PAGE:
What other torture methods are the CIA using that are beyond the scope of checks by either congress or the justice system (we all know that the current executive branch is useless when it comes to “checks”)? What gets me is how the Republicans thought Clinton split hairs over language (it depends on what the definition of “is” is). Yeah, Clinton ejaculated on Monica’s dress. But you know what? He didn’t ejaculate on the constitution day in and day out.

But the other interesting line of questioning is when is waterboarding or other forms of torture justifiable by the U.S. government? In this neverending “war on terror,” it appears that the ends justify the means. If it can prevent a terrorist attack, then dammit, we need to waterboard and, hell, we need to burn them on a stake if necessary! We’re fighting terrorists, not boy scouts! Give me a break.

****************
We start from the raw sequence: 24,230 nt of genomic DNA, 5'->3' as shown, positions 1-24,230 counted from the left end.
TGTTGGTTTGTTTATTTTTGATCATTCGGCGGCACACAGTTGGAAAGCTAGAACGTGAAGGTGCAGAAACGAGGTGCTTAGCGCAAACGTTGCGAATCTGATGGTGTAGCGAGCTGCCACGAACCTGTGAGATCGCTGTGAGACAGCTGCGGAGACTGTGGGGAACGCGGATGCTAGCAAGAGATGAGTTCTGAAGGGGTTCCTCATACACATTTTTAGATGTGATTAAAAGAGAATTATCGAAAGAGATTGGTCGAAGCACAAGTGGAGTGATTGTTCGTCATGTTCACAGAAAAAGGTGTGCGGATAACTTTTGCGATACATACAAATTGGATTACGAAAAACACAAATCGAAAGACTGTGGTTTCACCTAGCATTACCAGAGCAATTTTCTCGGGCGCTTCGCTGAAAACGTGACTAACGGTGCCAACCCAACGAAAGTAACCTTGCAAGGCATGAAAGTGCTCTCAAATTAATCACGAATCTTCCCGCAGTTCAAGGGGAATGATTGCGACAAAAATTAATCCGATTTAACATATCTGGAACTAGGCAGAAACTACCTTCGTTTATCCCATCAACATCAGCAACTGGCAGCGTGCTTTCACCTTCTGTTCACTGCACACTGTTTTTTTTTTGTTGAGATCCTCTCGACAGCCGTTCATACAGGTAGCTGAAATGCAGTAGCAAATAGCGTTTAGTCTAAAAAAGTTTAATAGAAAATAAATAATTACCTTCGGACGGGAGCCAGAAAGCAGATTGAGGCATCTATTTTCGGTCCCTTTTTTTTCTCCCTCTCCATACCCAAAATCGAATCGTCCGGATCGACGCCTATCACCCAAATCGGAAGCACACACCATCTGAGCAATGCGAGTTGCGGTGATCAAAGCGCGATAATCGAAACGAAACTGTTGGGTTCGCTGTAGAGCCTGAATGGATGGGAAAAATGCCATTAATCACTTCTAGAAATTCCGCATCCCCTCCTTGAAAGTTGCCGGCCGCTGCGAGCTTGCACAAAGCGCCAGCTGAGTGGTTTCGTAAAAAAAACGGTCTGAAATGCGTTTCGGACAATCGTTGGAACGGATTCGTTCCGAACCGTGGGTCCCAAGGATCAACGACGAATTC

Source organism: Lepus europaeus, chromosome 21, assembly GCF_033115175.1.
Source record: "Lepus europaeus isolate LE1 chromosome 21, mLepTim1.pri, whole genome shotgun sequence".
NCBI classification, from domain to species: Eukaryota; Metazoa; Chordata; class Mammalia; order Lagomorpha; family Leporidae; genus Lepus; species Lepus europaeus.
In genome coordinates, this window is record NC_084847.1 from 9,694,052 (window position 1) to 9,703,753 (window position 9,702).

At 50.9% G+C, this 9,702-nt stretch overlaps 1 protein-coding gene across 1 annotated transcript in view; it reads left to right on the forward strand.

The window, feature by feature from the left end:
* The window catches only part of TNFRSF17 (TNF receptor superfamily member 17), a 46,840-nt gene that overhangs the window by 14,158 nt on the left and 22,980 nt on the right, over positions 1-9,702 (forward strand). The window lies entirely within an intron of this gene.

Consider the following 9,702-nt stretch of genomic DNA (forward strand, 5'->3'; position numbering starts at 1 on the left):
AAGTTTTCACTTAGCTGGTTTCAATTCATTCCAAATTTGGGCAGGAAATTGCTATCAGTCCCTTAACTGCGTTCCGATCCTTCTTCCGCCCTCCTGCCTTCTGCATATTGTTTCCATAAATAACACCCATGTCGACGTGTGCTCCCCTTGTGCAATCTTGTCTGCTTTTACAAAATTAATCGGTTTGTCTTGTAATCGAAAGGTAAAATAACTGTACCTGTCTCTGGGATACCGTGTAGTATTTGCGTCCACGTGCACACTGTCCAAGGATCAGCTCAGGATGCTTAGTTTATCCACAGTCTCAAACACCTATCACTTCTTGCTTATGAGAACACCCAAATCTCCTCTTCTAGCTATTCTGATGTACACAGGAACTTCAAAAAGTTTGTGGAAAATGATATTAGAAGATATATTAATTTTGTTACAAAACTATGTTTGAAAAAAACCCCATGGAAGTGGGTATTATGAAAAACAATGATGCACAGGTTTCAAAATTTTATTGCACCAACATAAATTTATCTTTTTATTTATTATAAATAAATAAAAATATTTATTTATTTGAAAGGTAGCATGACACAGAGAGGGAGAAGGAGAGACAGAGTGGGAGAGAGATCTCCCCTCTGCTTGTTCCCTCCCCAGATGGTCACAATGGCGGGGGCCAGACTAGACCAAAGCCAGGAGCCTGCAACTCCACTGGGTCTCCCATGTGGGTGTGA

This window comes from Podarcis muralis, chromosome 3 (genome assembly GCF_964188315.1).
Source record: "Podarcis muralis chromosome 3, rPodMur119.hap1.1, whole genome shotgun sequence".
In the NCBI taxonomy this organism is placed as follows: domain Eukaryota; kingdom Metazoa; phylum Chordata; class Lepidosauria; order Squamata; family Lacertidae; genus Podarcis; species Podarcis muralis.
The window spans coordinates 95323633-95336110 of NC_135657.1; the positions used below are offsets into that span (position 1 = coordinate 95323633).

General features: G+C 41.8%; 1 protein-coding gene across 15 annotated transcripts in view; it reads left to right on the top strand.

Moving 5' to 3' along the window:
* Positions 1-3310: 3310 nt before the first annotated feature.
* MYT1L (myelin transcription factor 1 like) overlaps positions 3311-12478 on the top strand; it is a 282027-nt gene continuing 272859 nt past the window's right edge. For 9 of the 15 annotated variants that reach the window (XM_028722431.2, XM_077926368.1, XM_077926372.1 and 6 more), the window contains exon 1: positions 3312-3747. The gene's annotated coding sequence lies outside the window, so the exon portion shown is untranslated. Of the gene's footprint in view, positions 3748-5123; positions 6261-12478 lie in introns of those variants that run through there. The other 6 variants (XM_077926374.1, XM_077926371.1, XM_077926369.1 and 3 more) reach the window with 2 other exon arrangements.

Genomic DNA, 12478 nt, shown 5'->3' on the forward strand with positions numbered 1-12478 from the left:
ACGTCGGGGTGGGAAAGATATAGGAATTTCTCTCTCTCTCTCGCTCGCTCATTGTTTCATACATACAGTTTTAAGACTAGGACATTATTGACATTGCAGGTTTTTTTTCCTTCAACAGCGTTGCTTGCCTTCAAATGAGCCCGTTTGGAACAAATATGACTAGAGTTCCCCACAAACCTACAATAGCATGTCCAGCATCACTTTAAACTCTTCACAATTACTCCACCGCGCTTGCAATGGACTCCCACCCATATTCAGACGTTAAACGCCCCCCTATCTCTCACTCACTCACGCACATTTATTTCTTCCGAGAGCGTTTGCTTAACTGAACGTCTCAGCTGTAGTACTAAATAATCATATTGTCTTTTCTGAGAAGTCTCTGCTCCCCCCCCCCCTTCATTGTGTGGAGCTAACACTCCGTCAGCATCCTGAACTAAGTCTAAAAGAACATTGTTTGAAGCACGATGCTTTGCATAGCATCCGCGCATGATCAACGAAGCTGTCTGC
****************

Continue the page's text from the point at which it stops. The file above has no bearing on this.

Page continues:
That’s essentially what the U.S. government is saying. And that’s extremely disturbing, because that’s exactly what the framers of the constitution tried to protect the people from. Our constitution prevents that very argument. The ends never justify the means when due process and the equal protection of the laws are violated. Although ex-CIA agent Mike Kiriakou believed that he thought waterboarding is something “Americans should not do,” he still felt the technique worked. Did it though and at what expense? And let me ask you this, Mr. Golden Child Mike Kirakou. How many of these suspects did you waterboard that were completely innocent? I know “completely innocent” is not a word in the CIA’s vocabulary. You were just following orders, heh?